This was the kind of game that, in the context of a larger run, could be that kind of landmark, because unlike the tie against England (probably a more heroic result), it could be boiled down to the fabulous highlight of Howard clearing it long, four American players out-sprinting the Algerians down the field, and the charismatic Donovan slamming it into the net. It wasn't even Donovan's best goal of the World Cup so far, but I've seen the highlight of him diving to the corner flag and getting buried in the jubilant dogpile about 50 times now, and I'm still not tired of it. On top of it, it was an actual win, not a draw.

    Anyway, I'm not saying don't talk about the match -- sure, it's definitely worth noting. But to me, it got more billing (from the sports web sites and highlight shows I managed to catch) than the World Cup, and I'm saying that's bogus.

    By Blogger Michael Bacon, at 1:44 PM  

  • The tennis marathon is a good story, no question. However, it's also a novelty episode in which two journeymen tennis players boomed unreturnable serves at each other for three days at the one world tournament that doesn't have a tie-breaker rule.

    As for the US victory over Algeria, Jason Whitlock makes a good argument here that we shouldn't get TOO excited.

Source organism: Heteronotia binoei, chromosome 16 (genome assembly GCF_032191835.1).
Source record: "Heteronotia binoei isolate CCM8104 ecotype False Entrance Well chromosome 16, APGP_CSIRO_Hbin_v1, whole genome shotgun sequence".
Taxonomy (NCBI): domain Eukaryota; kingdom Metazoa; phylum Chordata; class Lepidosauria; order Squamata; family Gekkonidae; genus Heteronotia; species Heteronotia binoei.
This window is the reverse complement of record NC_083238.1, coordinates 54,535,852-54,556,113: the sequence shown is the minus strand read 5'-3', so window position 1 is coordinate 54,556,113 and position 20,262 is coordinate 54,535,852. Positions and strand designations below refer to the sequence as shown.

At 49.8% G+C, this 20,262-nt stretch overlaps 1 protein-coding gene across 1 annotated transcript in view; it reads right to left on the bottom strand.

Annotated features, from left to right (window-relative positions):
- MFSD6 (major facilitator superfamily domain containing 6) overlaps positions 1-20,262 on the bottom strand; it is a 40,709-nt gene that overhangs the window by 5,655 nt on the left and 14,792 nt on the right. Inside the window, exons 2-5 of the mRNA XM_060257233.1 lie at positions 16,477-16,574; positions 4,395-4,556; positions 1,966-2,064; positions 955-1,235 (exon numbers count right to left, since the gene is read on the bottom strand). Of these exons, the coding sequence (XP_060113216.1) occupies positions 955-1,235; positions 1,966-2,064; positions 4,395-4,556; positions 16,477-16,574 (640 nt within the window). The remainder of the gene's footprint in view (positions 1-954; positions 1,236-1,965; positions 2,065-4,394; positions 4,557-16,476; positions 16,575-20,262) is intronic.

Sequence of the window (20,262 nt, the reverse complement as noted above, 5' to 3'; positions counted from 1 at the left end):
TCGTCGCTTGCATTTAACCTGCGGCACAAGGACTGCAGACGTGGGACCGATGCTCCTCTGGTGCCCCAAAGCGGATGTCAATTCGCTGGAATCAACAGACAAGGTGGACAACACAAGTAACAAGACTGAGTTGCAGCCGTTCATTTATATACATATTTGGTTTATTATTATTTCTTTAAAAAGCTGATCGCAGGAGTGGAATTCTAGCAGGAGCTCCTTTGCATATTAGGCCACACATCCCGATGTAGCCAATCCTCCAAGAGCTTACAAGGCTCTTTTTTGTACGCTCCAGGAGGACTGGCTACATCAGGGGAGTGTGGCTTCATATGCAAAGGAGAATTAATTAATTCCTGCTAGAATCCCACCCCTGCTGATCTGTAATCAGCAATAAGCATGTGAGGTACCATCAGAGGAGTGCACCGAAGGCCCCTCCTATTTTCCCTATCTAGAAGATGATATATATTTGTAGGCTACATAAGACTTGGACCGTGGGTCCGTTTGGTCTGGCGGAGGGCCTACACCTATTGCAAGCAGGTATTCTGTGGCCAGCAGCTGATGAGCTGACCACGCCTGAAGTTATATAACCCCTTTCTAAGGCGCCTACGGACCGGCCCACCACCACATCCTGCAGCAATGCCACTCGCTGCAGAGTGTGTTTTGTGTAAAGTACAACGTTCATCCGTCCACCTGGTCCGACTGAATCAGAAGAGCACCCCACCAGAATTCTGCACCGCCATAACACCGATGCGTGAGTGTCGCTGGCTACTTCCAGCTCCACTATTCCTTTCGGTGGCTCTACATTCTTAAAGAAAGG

The short version: Stop pretending that David has just beaten Goliath. We damn well should have beaten Algeria.

    By Blogger David, at 2:20 PM  

  • I'm just pissed 'cause i had a perfect bracket going until that goal.

    By Blogger Barry, at 2:24 PM  

  • Well, we all thought you were nuts picking Slovenia anyway. (And again, yes, outrages happen all the time in soccer, but had the Coulibali/Edu goal counted, it wouldn't even have come down to the last game.)

    As far as David vs. Goliath, yes, Algeria is the game that we certainly should have won, but this WC has been littered with "should haves" left and right. We did, in fact, get the goal, and we beat out England for the group, which is most certainly David vs. Goliath.

    By Blogger Michael Bacon, at 3:22 PM  

  • Just as a follow-up, tell me if you've ever seen anything like this reaction on a widespread basis over footy in this country.

    By Blogger Michael Bacon, at 6:07 PM  

  • I'd argue that his goal at the start of the second half of the Slovenia game was both better and more important.

    If he doesn't get that goal, the US most likely loses the Slovenia game, and the Algeria game becomes a battle for third place. As an individual piece of skill it was also sublime.

    No argument that it caught people's attention.

    By Blogger Barry, at 6:11 PM  

  • I'd agree. Better goal, more important. But not more dramatic.

    By Blogger Michael Bacon, at 12:34 AM  

  • Not to belabor the point about just how much of an underdog the US team is or isn't, but one point in favor of us being more of a Goliath than a David:

    While the professional game is small potatoes in this country, our top players are world class. Only four members of the team play in the MLS. The other 19 play in Europe and Mexico (20 if you count Landon Donovan's very successful loan stint to Everton earlier this year).

    By Blogger David, at 11:54 AM